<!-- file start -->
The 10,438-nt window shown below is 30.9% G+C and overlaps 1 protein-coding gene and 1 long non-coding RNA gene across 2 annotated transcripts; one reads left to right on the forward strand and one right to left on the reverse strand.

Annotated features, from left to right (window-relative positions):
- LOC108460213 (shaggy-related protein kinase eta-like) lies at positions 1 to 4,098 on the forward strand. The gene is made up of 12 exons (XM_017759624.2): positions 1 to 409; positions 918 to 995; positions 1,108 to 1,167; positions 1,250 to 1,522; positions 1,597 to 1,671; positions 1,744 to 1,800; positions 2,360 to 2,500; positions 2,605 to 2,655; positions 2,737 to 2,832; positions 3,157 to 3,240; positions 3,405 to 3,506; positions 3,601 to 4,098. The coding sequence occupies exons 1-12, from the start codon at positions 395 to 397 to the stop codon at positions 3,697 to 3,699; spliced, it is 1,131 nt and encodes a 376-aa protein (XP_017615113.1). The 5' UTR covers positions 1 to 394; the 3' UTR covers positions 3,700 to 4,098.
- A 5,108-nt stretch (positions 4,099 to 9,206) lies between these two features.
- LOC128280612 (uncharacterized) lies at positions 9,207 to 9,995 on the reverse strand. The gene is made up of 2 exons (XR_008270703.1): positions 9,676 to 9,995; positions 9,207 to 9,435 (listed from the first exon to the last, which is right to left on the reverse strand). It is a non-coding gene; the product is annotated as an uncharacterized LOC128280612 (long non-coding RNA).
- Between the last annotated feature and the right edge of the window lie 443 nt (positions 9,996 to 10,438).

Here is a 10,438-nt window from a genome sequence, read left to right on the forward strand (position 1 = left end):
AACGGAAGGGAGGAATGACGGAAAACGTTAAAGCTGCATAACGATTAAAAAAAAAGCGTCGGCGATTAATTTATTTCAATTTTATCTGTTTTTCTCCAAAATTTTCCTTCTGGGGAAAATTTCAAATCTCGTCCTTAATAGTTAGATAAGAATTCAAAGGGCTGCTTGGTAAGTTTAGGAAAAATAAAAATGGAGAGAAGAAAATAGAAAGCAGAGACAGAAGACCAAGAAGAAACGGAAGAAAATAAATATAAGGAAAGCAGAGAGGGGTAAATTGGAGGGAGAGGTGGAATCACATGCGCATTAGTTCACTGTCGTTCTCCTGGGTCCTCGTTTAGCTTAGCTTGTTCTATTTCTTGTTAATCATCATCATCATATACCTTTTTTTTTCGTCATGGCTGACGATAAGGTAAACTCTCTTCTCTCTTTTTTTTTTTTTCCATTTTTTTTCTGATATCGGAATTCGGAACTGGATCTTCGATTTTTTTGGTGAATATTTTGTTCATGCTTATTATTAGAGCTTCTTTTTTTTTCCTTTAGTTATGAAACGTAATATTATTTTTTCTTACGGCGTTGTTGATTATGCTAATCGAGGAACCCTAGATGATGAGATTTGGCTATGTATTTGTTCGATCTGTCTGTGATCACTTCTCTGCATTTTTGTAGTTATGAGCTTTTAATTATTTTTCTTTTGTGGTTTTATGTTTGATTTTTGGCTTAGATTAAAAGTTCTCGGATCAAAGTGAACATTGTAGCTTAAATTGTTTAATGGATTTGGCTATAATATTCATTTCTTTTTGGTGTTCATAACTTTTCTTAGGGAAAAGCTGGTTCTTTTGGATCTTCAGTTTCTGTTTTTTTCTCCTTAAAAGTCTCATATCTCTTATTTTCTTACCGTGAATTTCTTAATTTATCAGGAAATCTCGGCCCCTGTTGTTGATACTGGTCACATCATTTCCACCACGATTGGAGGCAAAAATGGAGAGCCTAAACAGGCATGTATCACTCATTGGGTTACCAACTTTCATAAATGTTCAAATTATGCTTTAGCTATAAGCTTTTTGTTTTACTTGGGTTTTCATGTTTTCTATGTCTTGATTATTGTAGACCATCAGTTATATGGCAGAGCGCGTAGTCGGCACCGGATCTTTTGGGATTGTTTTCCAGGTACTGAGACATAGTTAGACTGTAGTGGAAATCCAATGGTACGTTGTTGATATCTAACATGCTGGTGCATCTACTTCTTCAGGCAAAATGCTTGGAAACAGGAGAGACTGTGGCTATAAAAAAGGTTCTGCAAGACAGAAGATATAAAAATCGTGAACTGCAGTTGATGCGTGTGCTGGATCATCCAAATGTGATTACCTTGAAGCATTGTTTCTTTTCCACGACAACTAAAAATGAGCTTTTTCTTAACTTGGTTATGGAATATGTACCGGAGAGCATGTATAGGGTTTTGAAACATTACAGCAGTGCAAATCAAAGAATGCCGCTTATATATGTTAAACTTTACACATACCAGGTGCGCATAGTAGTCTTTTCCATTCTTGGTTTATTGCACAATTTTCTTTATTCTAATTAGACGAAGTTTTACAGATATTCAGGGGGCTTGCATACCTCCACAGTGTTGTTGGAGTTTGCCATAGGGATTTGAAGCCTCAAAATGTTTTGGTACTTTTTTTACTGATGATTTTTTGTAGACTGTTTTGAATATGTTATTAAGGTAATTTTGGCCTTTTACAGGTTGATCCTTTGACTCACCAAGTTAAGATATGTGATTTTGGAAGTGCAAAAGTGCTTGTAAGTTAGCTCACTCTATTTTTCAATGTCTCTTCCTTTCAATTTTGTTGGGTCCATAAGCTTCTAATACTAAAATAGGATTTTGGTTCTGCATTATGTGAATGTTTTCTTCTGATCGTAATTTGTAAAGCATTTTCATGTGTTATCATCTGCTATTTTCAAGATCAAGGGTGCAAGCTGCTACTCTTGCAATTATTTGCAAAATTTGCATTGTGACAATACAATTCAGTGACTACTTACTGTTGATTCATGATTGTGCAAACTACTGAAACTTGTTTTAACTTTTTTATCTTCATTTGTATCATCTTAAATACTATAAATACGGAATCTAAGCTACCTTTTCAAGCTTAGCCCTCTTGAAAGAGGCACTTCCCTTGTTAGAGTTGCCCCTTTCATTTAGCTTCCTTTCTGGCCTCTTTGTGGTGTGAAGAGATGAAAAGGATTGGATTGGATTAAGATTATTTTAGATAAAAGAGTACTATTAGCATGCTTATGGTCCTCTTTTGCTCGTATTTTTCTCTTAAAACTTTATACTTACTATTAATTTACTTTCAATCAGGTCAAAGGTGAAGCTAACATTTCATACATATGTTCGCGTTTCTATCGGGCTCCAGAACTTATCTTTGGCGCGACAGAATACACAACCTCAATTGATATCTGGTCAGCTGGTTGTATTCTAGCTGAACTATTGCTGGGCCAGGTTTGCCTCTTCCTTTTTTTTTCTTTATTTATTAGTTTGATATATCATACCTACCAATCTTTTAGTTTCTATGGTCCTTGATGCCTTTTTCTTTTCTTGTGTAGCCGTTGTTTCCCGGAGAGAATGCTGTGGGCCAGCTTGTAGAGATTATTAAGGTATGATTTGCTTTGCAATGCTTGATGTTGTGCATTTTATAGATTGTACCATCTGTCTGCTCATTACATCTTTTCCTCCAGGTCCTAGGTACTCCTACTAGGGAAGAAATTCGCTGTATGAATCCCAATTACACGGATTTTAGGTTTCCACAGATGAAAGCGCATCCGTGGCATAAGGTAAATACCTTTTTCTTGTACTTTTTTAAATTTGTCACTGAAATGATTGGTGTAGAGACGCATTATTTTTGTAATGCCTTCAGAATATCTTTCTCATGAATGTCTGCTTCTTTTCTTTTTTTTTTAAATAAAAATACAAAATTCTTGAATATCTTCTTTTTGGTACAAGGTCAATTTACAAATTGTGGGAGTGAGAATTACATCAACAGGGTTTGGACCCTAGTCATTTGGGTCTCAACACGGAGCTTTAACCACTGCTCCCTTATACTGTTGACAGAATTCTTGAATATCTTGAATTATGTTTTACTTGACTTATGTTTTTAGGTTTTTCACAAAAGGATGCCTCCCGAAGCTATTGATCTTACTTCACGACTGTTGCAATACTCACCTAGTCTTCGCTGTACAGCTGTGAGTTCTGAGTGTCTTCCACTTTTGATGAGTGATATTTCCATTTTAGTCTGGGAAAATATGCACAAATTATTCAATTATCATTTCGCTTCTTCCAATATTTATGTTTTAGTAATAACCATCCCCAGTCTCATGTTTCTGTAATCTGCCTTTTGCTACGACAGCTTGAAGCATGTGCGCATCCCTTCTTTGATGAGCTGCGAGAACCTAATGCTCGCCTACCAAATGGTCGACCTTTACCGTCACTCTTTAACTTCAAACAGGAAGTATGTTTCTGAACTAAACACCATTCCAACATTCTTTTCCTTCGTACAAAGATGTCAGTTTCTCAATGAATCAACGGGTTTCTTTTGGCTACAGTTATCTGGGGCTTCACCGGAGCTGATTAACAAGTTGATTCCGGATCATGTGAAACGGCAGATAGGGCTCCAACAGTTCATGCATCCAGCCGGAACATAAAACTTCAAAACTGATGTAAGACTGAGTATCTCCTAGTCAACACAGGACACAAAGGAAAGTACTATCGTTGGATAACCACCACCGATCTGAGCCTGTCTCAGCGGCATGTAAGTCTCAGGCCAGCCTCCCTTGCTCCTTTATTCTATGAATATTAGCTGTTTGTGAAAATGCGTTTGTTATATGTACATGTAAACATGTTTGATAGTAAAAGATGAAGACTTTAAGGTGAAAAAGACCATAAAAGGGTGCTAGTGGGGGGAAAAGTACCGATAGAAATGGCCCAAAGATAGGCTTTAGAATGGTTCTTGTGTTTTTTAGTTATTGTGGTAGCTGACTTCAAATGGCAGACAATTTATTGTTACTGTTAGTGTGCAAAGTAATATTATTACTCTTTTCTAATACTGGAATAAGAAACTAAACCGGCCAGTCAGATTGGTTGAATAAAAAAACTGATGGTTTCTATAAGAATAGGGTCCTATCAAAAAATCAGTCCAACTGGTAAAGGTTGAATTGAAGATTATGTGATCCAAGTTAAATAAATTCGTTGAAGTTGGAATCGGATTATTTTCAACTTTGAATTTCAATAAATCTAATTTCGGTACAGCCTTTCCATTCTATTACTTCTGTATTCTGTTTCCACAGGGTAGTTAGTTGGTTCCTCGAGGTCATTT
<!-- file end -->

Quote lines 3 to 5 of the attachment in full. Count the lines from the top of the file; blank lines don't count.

- LOC108460213 (shaggy-related protein kinase eta-like) lies at positions 1 to 4,098 on the forward strand. The gene is made up of 12 exons (XM_017759624.2): positions 1 to 409; positions 918 to 995; positions 1,108 to 1,167; positions 1,250 to 1,522; positions 1,597 to 1,671; positions 1,744 to 1,800; positions 2,360 to 2,500; positions 2,605 to 2,655; positions 2,737 to 2,832; positions 3,157 to 3,240; positions 3,405 to 3,506; positions 3,601 to 4,098. The coding sequence occupies exons 1-12, from the start codon at positions 395 to 397 to the stop codon at positions 3,697 to 3,699; spliced, it is 1,131 nt and encodes a 376-aa protein (XP_017615113.1). The 5' UTR covers positions 1 to 394; the 3' UTR covers positions 3,700 to 4,098.
- A 5,108-nt stretch (positions 4,099 to 9,206) lies between these two features.
- LOC128280612 (uncharacterized) lies at positions 9,207 to 9,995 on the reverse strand. The gene is made up of 2 exons (XR_008270703.1): positions 9,676 to 9,995; positions 9,207 to 9,435 (listed from the first exon to the last, which is right to left on the reverse strand). It is a non-coding gene; the product is annotated as an uncharacterized LOC128280612 (long non-coding RNA).